Anthony Hopkins plays Sir, an aged actor who has reached the peak of his career as the head of a small acting troupe performing night after night. Unfortunately, his health and memory are failing, but having never missed a performance, he insists on going on with the show. At least most of the time anyway. When he finds his confidence shaken, his assistant and dresser, Norman (Ian McKellen), is able to convince him and urge him back onto the path of appearing on stage as King Lear.
Most of the movie is about Sir and Norman as Sir goes through several episodes of fear, rage, memory loss, and lucidity. All the while, Norman is trying to make sure his master is making steady progress towards being ready for when the curtain opens. Norman also finds himself talking with the rest of the troupe as he tries to convince them that the show will go on and that Sir will perform as he always does.
Chief among those worried about Sir are the actor's wife, Her Ladyship (Emily Watson) and the stage manager, Madge (Sarah Lancashire). Both care about Sir and both care about the show, but who cares for which subject the most isn't all that clear.
Sir's sickly nature isn't the only problem the theater is facing either. The story takes place at the height of World War II during the bombing of London. All throughout the film, the air raid klaxons sound and there is frequent talk about how many theaters have been destroyed, or how many young actors are in the war instead of on the stage. Between this shortage and a recent arrest, Sir's troupe finds itself especially shorthanded this night. So, while Norman is dealing with Sir's personal issues, he also has to help find people to fill the various holes in the playbill and production team.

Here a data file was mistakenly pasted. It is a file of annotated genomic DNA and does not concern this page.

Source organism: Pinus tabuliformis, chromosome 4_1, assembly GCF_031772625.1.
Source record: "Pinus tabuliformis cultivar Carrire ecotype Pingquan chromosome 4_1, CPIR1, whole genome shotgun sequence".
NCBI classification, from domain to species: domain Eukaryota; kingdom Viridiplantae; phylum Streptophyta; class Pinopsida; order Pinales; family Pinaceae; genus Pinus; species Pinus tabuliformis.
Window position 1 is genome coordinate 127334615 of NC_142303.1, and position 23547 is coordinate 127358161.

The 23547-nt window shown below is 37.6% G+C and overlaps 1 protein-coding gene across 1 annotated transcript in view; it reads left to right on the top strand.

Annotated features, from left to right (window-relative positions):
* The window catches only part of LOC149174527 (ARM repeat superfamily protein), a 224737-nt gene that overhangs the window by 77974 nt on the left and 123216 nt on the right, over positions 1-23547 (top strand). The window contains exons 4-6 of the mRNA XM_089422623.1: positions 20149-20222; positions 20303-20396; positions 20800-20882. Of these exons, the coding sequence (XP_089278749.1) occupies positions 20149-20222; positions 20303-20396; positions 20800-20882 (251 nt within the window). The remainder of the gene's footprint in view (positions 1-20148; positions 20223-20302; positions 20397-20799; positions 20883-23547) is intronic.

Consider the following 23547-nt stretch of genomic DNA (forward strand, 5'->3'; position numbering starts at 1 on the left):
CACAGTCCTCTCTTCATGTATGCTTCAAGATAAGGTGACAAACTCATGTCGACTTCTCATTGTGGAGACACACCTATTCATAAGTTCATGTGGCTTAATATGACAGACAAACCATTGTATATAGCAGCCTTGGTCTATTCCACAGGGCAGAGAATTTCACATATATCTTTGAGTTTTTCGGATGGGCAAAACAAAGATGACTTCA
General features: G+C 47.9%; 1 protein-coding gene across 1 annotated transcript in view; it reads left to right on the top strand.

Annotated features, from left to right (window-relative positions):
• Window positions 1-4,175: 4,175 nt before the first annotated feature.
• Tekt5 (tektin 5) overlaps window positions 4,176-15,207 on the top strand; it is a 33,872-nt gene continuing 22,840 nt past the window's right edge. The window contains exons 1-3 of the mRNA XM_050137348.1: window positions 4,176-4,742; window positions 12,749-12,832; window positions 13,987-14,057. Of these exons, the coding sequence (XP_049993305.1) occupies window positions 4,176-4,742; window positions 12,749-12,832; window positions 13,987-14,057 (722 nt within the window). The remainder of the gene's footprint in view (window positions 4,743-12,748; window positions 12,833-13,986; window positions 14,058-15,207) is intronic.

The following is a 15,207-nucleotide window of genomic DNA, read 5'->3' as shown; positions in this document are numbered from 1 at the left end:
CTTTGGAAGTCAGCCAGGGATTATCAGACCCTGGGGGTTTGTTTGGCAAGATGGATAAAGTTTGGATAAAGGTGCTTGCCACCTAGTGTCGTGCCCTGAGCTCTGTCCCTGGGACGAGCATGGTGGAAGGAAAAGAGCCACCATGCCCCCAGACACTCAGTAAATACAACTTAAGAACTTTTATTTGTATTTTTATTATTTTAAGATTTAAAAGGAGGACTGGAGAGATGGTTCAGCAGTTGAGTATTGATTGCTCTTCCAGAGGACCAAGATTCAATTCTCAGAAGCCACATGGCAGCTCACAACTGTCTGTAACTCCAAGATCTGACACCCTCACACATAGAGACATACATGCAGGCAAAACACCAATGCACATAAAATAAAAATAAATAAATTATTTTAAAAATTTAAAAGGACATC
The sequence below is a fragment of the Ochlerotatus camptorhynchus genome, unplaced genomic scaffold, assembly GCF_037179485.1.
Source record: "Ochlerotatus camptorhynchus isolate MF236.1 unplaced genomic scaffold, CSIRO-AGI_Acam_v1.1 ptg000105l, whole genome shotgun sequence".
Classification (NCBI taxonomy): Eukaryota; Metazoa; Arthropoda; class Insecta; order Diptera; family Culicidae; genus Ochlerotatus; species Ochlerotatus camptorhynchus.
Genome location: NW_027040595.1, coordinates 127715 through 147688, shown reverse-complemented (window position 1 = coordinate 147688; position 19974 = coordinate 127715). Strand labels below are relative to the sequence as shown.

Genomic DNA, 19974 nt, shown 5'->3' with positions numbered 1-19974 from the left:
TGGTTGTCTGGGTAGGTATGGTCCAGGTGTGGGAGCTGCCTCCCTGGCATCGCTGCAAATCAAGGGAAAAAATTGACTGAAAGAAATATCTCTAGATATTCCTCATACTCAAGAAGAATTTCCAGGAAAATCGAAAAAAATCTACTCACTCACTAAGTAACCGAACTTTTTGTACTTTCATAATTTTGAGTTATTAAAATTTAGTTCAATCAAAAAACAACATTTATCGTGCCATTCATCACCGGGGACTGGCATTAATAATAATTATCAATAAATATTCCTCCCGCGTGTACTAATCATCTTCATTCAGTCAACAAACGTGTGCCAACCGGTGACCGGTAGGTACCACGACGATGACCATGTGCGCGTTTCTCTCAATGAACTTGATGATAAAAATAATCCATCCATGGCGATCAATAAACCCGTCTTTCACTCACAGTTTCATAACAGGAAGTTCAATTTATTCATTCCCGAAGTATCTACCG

The tone of The Dresser is an interesting one. It feels very much like watching a play. The music, when there, is very subtle and quiet while the various sets, all within the theater itself, are small. This, combined with the fact that you rarely see more than two people on screen at the same time, gives the whole movie a very intimate mood. It's really well done.
The Dresser comes with two featurettes. "From Stage to Screen" talks about the casting and directing choices to adapt the play into a BBC television production, while "Master & Assistant" discusses the relationship between Sir and Norman and how it has parallels between King Lear and his fool.
The Dresser is a good movie that anyone who likes drama will want to see. As you would expect from these two powerhouses, Hopkins and McKellen are awesome in both of their roles, and the overall feel and pacing of the film pulls you in and makes you wonder if Sir will make it to the stage and through the play, or if Norman's efforts will be for naught. While I can't say it is for everyone, it will appeal to a great number of people.